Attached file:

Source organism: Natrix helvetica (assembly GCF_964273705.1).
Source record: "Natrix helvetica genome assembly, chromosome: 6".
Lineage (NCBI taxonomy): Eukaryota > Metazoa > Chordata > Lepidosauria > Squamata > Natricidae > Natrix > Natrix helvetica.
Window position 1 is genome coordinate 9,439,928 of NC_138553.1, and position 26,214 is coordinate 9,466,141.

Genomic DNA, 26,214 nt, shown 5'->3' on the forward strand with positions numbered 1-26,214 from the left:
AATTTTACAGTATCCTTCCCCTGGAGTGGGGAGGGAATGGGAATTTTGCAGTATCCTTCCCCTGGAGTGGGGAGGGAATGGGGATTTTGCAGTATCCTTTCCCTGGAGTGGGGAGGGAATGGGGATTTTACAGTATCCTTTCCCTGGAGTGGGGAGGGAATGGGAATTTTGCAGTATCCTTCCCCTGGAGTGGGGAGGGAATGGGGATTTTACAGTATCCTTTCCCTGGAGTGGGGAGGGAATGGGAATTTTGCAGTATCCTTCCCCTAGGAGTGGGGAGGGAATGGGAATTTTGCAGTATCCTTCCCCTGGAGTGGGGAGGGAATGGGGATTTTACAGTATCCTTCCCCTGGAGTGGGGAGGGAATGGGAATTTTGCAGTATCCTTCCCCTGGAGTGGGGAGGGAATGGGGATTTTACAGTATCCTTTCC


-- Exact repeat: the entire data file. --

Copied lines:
Source organism: Natrix helvetica (assembly GCF_964273705.1).
Source record: "Natrix helvetica genome assembly, chromosome: 6".
Lineage (NCBI taxonomy): Eukaryota > Metazoa > Chordata > Lepidosauria > Squamata > Natricidae > Natrix > Natrix helvetica.
Window position 1 is genome coordinate 9,439,928 of NC_138553.1, and position 26,214 is coordinate 9,466,141.

Genomic DNA, 26,214 nt, shown 5'->3' on the forward strand with positions numbered 1-26,214 from the left:
AATTTTACAGTATCCTTCCCCTGGAGTGGGGAGGGAATGGGAATTTTGCAGTATCCTTCCCCTGGAGTGGGGAGGGAATGGGGATTTTGCAGTATCCTTTCCCTGGAGTGGGGAGGGAATGGGGATTTTACAGTATCCTTTCCCTGGAGTGGGGAGGGAATGGGAATTTTGCAGTATCCTTCCCCTGGAGTGGGGAGGGAATGGGGATTTTACAGTATCCTTTCCCTGGAGTGGGGAGGGAATGGGAATTTTGCAGTATCCTTCCCCTAGGAGTGGGGAGGGAATGGGAATTTTGCAGTATCCTTCCCCTGGAGTGGGGAGGGAATGGGGATTTTACAGTATCCTTCCCCTGGAGTGGGGAGGGAATGGGAATTTTGCAGTATCCTTCCCCTGGAGTGGGGAGGGAATGGGGATTTTACAGTATCCTTTCC